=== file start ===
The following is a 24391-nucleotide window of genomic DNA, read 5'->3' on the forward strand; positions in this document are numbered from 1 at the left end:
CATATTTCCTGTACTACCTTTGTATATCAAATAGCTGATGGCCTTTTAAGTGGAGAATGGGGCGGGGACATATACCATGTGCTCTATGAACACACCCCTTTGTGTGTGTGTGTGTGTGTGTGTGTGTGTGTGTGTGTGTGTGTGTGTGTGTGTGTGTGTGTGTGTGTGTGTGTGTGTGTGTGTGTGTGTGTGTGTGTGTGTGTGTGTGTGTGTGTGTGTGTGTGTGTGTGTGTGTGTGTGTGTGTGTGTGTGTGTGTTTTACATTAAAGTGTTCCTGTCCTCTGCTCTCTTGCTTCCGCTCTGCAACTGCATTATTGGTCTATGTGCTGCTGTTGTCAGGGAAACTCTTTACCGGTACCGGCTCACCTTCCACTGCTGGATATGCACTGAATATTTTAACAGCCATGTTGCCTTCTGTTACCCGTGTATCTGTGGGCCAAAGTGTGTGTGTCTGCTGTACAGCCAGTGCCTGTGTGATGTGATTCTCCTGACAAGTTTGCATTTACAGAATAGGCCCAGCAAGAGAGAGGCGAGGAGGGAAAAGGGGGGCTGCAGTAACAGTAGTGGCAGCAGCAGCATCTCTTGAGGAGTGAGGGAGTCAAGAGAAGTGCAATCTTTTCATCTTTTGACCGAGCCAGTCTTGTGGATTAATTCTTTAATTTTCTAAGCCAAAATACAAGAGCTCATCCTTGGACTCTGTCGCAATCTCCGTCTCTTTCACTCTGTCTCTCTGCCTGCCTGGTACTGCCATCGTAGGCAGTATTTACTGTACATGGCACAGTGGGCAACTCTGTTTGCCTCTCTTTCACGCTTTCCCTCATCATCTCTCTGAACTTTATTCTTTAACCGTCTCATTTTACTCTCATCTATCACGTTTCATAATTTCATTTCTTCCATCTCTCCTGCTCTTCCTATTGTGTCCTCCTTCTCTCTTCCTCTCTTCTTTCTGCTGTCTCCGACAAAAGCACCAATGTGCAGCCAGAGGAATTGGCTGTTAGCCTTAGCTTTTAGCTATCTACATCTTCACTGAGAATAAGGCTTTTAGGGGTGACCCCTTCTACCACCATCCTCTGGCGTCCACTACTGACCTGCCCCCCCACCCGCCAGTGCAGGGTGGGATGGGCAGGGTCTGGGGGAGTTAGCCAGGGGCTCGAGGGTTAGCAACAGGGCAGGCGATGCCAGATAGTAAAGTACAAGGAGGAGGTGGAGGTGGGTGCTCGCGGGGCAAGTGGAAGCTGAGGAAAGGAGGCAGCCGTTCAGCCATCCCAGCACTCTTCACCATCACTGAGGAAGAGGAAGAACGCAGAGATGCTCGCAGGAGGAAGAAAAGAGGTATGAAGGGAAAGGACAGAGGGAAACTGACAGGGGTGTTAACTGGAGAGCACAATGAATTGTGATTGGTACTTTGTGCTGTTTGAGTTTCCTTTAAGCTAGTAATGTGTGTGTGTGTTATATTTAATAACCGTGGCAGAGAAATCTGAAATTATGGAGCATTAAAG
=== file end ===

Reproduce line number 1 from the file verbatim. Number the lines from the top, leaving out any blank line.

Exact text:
The following is a 24391-nucleotide window of genomic DNA, read 5'->3' on the forward strand; positions in this document are numbered from 1 at the left end: